Solo Stove Pi Fire Review: Turn Your Solo Stove Into a Pizza Oven
I made pizza in Solo Stove’s fire pit pizza oven, and this is how it went.
For backyard chefs, there is always another gadget to open the culinary horizon and—ideally—improve outdoor cooking. Those who already have a grill and a smoker may be considering an outdoor pizza oven. A pizza oven lets you replicate the professional pizzeria’s perfect crispy crust and toasty toppings at home. The problem is that most backyard pizza ovens are stand-alone units that take up valuable space. Many of us already have fire pits that we don’t use for cooking—yet! So we had to wonder, is it possible to make pizza with a fire pit?
Grapevine, Texas–based Solo Stove has earned a strong reputation and loyal customer base by making some of the best smokeless fire pits around. I’ve tested a few of them for previous reviews, along with fire pit accessories such as the Heat Deflector and Surround. The designs are well thought out, and the quality has been consistently excellent. Most recently I spent 3 afternoons testing the new Solo Stove Pi Fire pizza oven. It currently stands alone as the only fire pit pizza stone accessory on the market. It was easy to set up, fun to use, and after a quick learning curve, my pizzas came out great every time.
Solo Stove Bonfire Pi: At a Glance
- Engineered to manage heat from the fire pit for balanced top and bottom heat inside the oven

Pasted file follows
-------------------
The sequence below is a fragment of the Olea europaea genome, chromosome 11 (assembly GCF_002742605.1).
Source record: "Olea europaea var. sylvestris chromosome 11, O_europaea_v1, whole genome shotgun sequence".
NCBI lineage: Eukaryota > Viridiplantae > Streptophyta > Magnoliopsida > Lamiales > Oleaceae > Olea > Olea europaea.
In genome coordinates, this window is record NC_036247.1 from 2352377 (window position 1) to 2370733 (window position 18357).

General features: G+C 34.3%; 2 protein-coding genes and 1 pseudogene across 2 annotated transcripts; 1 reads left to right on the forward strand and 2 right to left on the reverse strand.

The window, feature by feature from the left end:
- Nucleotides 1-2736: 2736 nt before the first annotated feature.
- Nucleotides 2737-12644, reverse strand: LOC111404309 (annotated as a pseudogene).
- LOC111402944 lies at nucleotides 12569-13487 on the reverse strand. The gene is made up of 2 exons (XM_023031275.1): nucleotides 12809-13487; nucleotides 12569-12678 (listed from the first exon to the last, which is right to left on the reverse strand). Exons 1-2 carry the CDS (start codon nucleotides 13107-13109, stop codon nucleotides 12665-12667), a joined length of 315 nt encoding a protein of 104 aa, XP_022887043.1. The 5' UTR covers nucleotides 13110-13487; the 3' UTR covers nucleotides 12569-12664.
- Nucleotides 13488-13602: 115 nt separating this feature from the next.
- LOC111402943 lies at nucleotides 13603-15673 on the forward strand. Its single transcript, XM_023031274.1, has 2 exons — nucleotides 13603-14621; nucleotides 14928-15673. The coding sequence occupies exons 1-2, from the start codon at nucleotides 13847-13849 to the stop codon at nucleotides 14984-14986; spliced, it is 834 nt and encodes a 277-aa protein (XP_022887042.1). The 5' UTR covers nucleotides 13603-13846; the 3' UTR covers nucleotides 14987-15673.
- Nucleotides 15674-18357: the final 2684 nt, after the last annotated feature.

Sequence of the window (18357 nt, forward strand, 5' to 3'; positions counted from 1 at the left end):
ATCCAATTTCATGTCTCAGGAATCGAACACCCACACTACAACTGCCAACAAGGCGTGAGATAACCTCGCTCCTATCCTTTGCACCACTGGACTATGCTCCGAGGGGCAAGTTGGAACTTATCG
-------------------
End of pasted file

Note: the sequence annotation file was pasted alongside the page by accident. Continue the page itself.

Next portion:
- Durable ceramic-coated stainless steel housing withstands impacts and does not discolor
- Includes a 14-inch pizza stone that heats up to 650 degrees Fahrenheit and produces a crispy crust
- Assembles in about 15 minutes with the included hardware and hex key
- Kit includes insulated gloves and a zipper storage bag with handles for easy transport
- Kit does not include a pizza peel, the large spatula necessary for launching, turning, and retrieving the pizza
- Kit did not include a laser thermometer, without which it was difficult to know when the oven was ready to cook
Get the Solo Stove Bonfire Pi at:
What is the Solo Stove Pi Fire?
The Solo Stove Pi Fire is a pizza oven accessory for Solo Stove smokeless fire pits. Unlike other pizza ovens, it does not require its own dedicated space in the outdoor kitchen because it stands on the rim of the fire pit, where it reaches the high temperature needed to bake pro-quality wood-fired pizza. The Bonfire Pi that I tested fits both the original Solo Stove Bonfire and the newer Bonfire 2.0. Other sizes are available to fit the Ranger and Yukon models, and in spring 2023, a Canyon (formerly Yukon 30-inch) compatible Pi Fire will be released. Pi Fire pizza ovens ship mostly assembled. The package includes the pizza oven and pizza stone, a zipper-close carry case, and a pair of heat-resistant gloves.
The Bonfire Pi measures 16.9 inches high by 19.3 inches in diameter overall, and it weighs 19.6 pounds. The inner components are constructed of heavy-duty stainless steel, while the exterior housing is made with ceramic-coated stainless steel. The unit stands on three legs, with enough clearance between the fire pit rim and the bottom of the oven chamber to feed the fire.
The cooking chamber, which measures 15 inches in diameter by 2 inches high, is formed by a shallow bowl-shaped steel bottom that deflects heat in all directions, and a hood that retains deflected heat inside the oven chamber. The 14-inch pizza stone sits inside the oven where it reaches up to 650 degrees Fahrenheit or hotter.